Review: New team at Locks looks like having longevity

This lovely room has seen more changes of hands than most in recent years, but looks like a keeper this time

Locks Restaurant
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Address: 1 Windsor Terrace, Dublin 8
Telephone: (01) 416 3655
Cuisine: Irish
Cost: €€€

I’ve a friend who still gets misty-eyed at the memory of potato skins with salmon, prawns, hollandaise and spinach. It was a dish on the menu at what she calls the “old, old, old” Locks, a corner of culinary Dublin forever remembered by many a long luncher, before its recent reinventions.

Pearl Brasserie owner Sebastian Masi pulled down the shutters in July, after a rollercoaster few years in which Locks Brasserie won and then lost a Michelin star. There was a lull and then the duck egg green exterior was painted over with putty coloured paint and treacle brown trim, a mustard yellow door and lower case mustard yellow name.

A letter drop through the doors in the redbrick roads around them announced this latest chapter, the arrival of a more relaxed neighbourhood restaurant. All that scary star stuff is gone, the paint job and the letter seemed to want to say. A quick poll of two people on the new exterior? They hate it. “It looks like a burger joint,” says one friend.

The new kids on the canal are Keelan Higgs and Connor O'Dowd. Etto head chef Paul McNamara is a third silent partner. O'Dowd was Dax's head chef and Higgs worked in Locks with Rory Carvill and more recently in the newly starred The Greenhouse. Both also had stints in Chapter One.


And there are echoes of all those kitchens in the short, snappy menu, as well as something new they’ve brought to the table. It’s the mix of high-end and bistronomie cooking that’s come together in Dublin’s loveliest and most romantic dining room, which is still largely the same inside.

“That is your soup,” the waiter jokes as he puts a painting on a plate down on the table. There is a small mound of crayfish, with a yellow froth and a slice of raw sweetcorn like a washboard leaning against it. You get to admire the elements before they’re swamped in frothy, creamy yellowness, poured from a jug.

It’s an old wheeze but it makes for pleasure in a spoonful, a fluffy froth of sweetness with a tang of dressing on the crayfish to cut it and the clean pop of slightly warmed raw corn kernels to add another riff on the sunniest of vegetables. It’s the best soup I’ve eaten in a long time even though it comes with a small side of neediness. Each one of the lovely young team here has served every dish with a look that says, please love us. But it’s fine because I do.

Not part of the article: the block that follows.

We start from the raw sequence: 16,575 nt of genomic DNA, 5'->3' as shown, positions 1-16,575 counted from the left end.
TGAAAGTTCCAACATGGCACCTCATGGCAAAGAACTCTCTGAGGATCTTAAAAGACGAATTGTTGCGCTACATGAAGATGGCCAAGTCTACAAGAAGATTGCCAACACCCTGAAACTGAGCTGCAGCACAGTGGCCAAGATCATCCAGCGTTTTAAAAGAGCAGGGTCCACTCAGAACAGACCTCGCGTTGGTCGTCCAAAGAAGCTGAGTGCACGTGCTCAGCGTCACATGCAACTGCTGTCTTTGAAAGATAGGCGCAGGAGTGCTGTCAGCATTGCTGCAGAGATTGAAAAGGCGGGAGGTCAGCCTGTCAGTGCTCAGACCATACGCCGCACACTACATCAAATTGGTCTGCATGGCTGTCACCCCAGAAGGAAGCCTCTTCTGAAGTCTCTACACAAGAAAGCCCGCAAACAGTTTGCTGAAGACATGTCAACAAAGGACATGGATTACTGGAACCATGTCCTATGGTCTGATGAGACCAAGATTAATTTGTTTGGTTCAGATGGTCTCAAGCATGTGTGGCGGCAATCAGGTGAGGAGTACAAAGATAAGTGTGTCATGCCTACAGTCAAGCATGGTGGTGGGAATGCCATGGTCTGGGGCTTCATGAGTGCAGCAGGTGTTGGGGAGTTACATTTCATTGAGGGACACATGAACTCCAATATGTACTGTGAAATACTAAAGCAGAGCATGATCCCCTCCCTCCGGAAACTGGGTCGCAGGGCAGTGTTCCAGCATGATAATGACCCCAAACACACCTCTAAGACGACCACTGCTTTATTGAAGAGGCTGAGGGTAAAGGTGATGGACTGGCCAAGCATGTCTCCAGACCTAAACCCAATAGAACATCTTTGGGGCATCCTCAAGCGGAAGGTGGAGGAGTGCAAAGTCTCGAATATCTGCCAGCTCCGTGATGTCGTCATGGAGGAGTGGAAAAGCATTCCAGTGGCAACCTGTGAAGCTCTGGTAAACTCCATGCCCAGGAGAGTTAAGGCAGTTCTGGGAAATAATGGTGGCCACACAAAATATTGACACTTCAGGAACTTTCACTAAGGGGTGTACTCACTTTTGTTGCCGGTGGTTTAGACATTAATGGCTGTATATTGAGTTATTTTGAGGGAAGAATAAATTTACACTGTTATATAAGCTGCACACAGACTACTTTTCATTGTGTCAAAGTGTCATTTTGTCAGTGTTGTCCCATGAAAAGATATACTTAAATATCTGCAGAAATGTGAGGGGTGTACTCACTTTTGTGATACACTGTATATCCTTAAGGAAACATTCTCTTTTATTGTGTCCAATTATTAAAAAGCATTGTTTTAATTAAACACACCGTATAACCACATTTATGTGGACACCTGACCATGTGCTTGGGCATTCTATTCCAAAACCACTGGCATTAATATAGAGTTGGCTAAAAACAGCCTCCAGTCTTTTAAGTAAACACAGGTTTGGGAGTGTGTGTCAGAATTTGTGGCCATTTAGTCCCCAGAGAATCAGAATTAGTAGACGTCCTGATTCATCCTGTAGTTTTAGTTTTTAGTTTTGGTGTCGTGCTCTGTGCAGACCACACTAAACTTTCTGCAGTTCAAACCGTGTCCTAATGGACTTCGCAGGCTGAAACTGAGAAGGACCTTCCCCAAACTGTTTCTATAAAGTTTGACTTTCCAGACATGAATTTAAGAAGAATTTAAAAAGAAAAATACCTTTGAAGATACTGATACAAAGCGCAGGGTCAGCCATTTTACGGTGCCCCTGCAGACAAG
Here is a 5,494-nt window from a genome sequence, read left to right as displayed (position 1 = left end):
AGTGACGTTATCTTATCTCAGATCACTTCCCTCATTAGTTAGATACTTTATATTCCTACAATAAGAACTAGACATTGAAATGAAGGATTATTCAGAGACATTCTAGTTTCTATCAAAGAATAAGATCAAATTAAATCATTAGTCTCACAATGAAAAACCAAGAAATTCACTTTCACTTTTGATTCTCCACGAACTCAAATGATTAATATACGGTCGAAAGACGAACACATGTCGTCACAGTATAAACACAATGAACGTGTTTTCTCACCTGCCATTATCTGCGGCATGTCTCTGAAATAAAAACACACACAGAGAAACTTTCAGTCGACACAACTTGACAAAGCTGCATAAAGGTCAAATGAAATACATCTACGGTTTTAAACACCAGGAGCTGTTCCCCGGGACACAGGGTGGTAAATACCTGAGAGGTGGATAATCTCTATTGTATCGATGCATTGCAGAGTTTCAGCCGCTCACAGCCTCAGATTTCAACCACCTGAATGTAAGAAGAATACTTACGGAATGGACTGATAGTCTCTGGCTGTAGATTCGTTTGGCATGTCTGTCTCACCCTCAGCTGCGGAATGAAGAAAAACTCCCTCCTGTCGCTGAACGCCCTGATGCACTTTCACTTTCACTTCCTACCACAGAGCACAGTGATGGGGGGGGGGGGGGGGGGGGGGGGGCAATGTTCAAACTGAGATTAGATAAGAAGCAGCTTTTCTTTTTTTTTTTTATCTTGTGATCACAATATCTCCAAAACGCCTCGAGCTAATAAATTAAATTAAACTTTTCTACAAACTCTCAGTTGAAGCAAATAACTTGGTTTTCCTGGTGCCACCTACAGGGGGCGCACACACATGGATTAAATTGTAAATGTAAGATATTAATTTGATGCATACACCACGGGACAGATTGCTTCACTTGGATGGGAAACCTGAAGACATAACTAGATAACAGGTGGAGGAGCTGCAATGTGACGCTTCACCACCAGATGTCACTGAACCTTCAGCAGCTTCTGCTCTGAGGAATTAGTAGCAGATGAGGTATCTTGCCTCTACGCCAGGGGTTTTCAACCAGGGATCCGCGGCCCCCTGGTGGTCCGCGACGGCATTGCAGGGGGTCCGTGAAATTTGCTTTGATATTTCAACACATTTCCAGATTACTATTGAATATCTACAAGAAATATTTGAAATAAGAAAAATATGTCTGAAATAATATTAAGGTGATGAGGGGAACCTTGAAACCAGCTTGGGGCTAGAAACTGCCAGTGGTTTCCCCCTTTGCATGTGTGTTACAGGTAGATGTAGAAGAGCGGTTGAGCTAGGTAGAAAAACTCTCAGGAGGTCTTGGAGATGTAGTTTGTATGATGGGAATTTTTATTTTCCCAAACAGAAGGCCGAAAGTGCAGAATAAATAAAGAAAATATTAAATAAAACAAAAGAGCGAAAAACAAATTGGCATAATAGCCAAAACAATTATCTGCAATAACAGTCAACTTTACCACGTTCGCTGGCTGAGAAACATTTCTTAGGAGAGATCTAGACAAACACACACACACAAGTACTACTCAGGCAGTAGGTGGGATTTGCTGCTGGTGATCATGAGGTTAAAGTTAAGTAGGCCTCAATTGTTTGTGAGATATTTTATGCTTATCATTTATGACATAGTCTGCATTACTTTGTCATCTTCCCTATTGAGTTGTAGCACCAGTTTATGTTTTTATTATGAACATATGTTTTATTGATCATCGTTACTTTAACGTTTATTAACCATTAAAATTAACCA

There’s lust at first scent for the snack of soft shell crab. When it arrives at the next table with a smokey waft of paprika and crabby batter, we add it to our order. It comes in a hefty wooden bowl with a puddle of oyster mayonnaise in the centre; three crabs entombed in batter, their papery, crisp soft shells surrounding juicy crab meat in an eat-everything crunch fest. It’s a small quibble, but I’d have loved a wedge of lemon just to set it all off.

There are bubble gum sized balls of beef croquettes with a rustically lumpy dipping sauce of capers, egg and parsley mayonnaise, like grown up Sandwich Spread.

A slice of rabbit and ham hock terrine makes the ham the star, bullying the rabbit into the background, but the hock shares the wow factor with a rapeseed mayonnaise that looks and tastes like the sunny yellow flowers of the rapeseed plant. Tiny radishes have their leaves still on and are draped alluringly around this lovely plate of food.

There are two wedges of charred smoky monkfish with sweet finger-sized Jerusalem artichokes, capers, and mussels as orange as the lava coloured side plates.

Gnocchi come in a carefully assembled circle of large (maybe a teeny bit too large) pillowy potato ovals dotted with delicate silken girolles, like tiny collapsed umbrellas, the whole lot drizzled with a carrot butter that’s sweetly sticky, in a great way. Get thee gone beetroot and goat’s cheese: the vegetarian repertoire just got classier.

We share a coffee tart – an espresso made solid and cloaked in biscuity pastry, with a tangy raspberry coulis and biscuit ice-cream. A large slice has been portioned into two smaller ones.

To keep the menu this short and the prices keen, they’ll need to do a lot of below water paddling, like their chirpy swan logo, with regular tweaks and changes along the way. Even in its early weeks, this feels like a cooking duo who will prove up to that challenge. It’s not a burger joint. It’s a lovely new neighbourhood restaurant. New Locks feels like a keeper, a place that will plant its own fond memories for the future.

Dinner for two with two glasses of wine and a coffee came to €102.50

Catherine Cleary

Catherine Cleary

Catherine Cleary, a contributor to The Irish Times, is a founder of Pocket Forests